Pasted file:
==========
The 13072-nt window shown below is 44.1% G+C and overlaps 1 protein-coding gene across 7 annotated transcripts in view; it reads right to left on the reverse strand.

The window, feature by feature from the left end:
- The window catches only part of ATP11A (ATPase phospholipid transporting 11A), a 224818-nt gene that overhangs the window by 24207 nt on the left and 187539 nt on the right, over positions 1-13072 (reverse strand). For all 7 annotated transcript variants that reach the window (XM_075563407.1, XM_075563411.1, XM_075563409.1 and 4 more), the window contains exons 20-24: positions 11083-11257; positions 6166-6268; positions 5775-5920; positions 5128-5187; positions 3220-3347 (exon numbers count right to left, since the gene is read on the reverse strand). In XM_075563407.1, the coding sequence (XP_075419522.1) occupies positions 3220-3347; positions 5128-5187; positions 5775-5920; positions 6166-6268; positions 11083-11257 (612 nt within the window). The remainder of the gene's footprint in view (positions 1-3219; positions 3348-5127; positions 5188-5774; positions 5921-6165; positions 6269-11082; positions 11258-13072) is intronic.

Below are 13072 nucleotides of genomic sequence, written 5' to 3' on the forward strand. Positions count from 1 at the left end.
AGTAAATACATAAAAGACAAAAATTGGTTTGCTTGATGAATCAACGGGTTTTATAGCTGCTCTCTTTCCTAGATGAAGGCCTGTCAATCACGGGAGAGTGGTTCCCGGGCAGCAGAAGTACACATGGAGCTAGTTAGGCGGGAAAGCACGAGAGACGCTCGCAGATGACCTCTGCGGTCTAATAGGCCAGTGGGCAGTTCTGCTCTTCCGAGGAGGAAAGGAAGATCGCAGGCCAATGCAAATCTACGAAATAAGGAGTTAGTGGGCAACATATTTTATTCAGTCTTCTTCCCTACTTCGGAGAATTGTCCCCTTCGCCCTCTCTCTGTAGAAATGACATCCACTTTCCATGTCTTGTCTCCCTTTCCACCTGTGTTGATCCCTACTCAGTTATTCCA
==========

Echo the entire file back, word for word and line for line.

The 13072-nt window shown below is 44.1% G+C and overlaps 1 protein-coding gene across 7 annotated transcripts in view; it reads right to left on the reverse strand.

The window, feature by feature from the left end:
- The window catches only part of ATP11A (ATPase phospholipid transporting 11A), a 224818-nt gene that overhangs the window by 24207 nt on the left and 187539 nt on the right, over positions 1-13072 (reverse strand). For all 7 annotated transcript variants that reach the window (XM_075563407.1, XM_075563411.1, XM_075563409.1 and 4 more), the window contains exons 20-24: positions 11083-11257; positions 6166-6268; positions 5775-5920; positions 5128-5187; positions 3220-3347 (exon numbers count right to left, since the gene is read on the reverse strand). In XM_075563407.1, the coding sequence (XP_075419522.1) occupies positions 3220-3347; positions 5128-5187; positions 5775-5920; positions 6166-6268; positions 11083-11257 (612 nt within the window). The remainder of the gene's footprint in view (positions 1-3219; positions 3348-5127; positions 5188-5774; positions 5921-6165; positions 6269-11082; positions 11258-13072) is intronic.

Below are 13072 nucleotides of genomic sequence, written 5' to 3' on the forward strand. Positions count from 1 at the left end.
AGTAAATACATAAAAGACAAAAATTGGTTTGCTTGATGAATCAACGGGTTTTATAGCTGCTCTCTTTCCTAGATGAAGGCCTGTCAATCACGGGAGAGTGGTTCCCGGGCAGCAGAAGTACACATGGAGCTAGTTAGGCGGGAAAGCACGAGAGACGCTCGCAGATGACCTCTGCGGTCTAATAGGCCAGTGGGCAGTTCTGCTCTTCCGAGGAGGAAAGGAAGATCGCAGGCCAATGCAAATCTACGAAATAAGGAGTTAGTGGGCAACATATTTTATTCAGTCTTCTTCCCTACTTCGGAGAATTGTCCCCTTCGCCCTCTCTCTGTAGAAATGACATCCACTTTCCATGTCTTGTCTCCCTTTCCACCTGTGTTGATCCCTACTCAGTTATTCCA